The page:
Posts Tagged ‘Sisters in Crime’

I’ve never met Elaine Viets in person, but I have, on at least one occasion, missed her by a matter of minutes, and… I have one of her pens. I didn’t mean to steal her pen, honest. She left it on a desk at a bookstore where she visited to sign some books, I ended up using it for something or another, and as is the fate of all pens I happen upon, it ended up in my pocket. So, Elaine Viets, if you’re reading this now… I am sorry. I stole your pen. (I kinda hope you don’t need it back, because I’m pretty proud of my Elaine Viets Pen…)

Elaine Viets is the author of the Dead-End Job series, the Francesca Vierling series, and the Josie Marcus series, as well as several short stories and other novels. She is an active member of the Mystery Writers of America and Sisters in Crime organizations.  In 2004 she was nominated for three Agatha Awards, and the next year, she won two Best Short Story Awards.

I wanted to ask Elaine to do an interview because, first, I have heard wonderful things about her, and second, I am a personal fan of her work. She was as kind to me as everyone said she would be, and I am glad to have been able to get some insight into her writing life. For more information on Elaine Viets, visit her website at:

Q: When did you start writing?

A: In high school. I wrote a really bad column for the St. Thomas Aquinas school newspaper. I started writing mysteries in 1997. I currently have two series: The Dead-End Job mysteries, set in South Florida, where I live now, and the Josie Marcus Mystery Shopper Novels, set in my hometown of St. Louis.

Q: Did you always know you wanted to be a writer?

A: No. In grade school I was going to be an artist, until I realized I couldn’t draw. The nuns at St. Thomas Aquinas in Florissant steered me into journalism, and I am forever grateful to them. The newspaper business was good training to be a writer: It taught me dialogue, research and how to make deadlines.

Q: What makes you smile?

A: Classic Warner Bros. cartoons and funny movies like Will Ferrell’s “Blades of Glory” and John C. Reilly’s “Walk Hard.”

Q: Is there anything about the publishing industry that you especially respect?

A: There’s a lot I respect, especially the team work it takes to produce a mystery. I’m lucky to work for a good house, NAL, a division of Penguin. My editor, Sandy Harding, does a tough but thorough job of editing my books. She’s good at pointing out plot holes and inconsistencies and telling me which characters need to be developed. Sandy wants the plot lines tied together and all major characters have to have some role in the mystery — they aren’t allowed to stand around and look cute. Usually I sulk for a bit when I get her criticisms, then make most of the suggested changes. Since I started working with Sandy I’ve received the best reviews of my career.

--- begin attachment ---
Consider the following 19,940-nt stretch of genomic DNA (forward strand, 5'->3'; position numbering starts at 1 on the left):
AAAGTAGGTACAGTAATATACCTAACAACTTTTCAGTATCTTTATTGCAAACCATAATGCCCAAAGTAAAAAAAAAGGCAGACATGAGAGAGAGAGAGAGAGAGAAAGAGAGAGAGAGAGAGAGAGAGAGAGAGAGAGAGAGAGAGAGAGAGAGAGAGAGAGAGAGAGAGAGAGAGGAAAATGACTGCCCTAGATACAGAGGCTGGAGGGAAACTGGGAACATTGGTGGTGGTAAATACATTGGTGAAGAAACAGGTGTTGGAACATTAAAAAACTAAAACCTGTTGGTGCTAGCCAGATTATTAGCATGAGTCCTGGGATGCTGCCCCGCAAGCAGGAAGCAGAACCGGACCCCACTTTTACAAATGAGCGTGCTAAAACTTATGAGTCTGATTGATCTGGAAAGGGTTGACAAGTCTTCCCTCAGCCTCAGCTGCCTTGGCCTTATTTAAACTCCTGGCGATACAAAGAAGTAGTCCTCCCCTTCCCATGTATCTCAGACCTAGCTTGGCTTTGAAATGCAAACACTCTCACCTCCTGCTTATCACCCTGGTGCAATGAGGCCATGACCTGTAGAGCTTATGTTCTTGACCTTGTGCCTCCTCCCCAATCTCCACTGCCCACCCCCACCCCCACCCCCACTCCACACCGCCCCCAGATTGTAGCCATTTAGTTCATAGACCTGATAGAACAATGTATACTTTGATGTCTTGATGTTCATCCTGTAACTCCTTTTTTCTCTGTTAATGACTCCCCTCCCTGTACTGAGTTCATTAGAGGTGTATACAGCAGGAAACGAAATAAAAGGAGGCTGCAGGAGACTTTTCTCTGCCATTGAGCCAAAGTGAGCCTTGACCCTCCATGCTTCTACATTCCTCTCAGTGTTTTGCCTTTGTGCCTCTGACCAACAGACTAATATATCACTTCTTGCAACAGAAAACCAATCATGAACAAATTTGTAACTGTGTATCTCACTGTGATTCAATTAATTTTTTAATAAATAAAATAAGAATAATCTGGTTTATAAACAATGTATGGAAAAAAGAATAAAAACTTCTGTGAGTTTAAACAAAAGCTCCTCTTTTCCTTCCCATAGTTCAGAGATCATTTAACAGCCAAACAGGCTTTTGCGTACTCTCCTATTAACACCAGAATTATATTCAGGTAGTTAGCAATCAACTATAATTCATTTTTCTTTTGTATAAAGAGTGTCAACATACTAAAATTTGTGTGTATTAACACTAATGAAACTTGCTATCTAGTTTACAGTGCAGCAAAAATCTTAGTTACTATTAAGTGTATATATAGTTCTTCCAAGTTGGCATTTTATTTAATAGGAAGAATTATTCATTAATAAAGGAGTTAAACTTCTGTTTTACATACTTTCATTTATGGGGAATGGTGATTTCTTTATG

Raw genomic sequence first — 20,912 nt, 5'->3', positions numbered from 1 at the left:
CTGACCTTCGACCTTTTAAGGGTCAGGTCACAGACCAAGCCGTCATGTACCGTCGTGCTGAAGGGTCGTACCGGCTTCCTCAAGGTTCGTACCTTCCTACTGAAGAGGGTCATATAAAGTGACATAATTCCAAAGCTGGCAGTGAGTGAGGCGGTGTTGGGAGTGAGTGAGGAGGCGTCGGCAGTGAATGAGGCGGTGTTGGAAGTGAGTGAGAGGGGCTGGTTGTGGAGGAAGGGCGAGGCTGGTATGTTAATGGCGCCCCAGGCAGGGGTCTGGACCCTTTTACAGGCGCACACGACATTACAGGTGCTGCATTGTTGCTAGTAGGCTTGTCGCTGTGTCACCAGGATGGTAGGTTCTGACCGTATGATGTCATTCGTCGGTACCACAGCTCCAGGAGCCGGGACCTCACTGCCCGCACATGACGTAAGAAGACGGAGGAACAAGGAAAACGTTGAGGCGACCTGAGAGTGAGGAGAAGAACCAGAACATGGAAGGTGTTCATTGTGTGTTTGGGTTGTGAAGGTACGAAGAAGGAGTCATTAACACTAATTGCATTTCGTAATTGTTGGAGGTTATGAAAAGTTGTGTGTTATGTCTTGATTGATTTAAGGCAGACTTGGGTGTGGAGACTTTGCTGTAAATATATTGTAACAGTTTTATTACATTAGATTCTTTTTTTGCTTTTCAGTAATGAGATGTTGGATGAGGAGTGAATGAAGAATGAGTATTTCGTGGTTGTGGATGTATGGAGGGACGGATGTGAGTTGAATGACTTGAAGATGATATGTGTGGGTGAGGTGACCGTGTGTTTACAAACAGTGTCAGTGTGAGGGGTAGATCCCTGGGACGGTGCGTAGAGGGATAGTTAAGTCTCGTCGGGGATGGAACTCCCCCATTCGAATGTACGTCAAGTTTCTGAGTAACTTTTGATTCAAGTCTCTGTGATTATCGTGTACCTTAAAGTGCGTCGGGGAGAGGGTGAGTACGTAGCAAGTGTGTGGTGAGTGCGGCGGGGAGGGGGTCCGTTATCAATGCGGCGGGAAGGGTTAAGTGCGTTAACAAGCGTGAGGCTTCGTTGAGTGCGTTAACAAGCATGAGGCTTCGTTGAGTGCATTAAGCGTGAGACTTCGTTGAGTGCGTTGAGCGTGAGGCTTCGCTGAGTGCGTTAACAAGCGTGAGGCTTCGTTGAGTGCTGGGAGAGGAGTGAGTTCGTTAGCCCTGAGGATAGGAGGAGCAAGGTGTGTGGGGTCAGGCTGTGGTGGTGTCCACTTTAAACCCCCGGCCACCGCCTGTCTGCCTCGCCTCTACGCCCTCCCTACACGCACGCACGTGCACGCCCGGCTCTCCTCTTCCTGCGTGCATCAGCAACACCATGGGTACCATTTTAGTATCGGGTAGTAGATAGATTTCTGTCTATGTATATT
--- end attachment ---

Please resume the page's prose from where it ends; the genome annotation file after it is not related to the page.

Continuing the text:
Q: What do you think is the most troubling thing about the publishing industry?

A: The uncertainty. E-books have changed the game. It’s getting harder now to predict a book’s print run, because publishers are not sure how many books will be hardcovers and how many e-books. We’re still waiting to see how many libraries will adopt e-readers and what kinds of agreements publishers have for e-book loans.

Q: What are some of the best marketing strategies for new authors?

A: Have a Website that’s easy to navigate. Join authors’ organizations. For mystery writers, those include the Mystery Writers of America and Sisters in Crime. Go to the major conferences for your genre. In my case that’s Malice Domestic, Sleuthfest and sometimes Bouchercon. Know your local booksellers, chain and independent, and support them. My career was greatly helped by the booksellers who recommended my mysteries.

Q: How has your writing changed since you first began?

A: It’s gotten darker.

Q: What are you currently working on?

A: I just finished reading the copy-edited version of my new Josie Marcus Mystery Shopper novel, “Murder Is a Piece of Cake.” It will be published in November 2012. Now I’m writing my new Dead-End Job Mystery, “Board Stiff.” It’s a real beach book — it takes place in a South Florida beach town. The competition for beach concessions is murder — literally, in my novel. I’m taking stand up paddleboarding lessons for part of my research.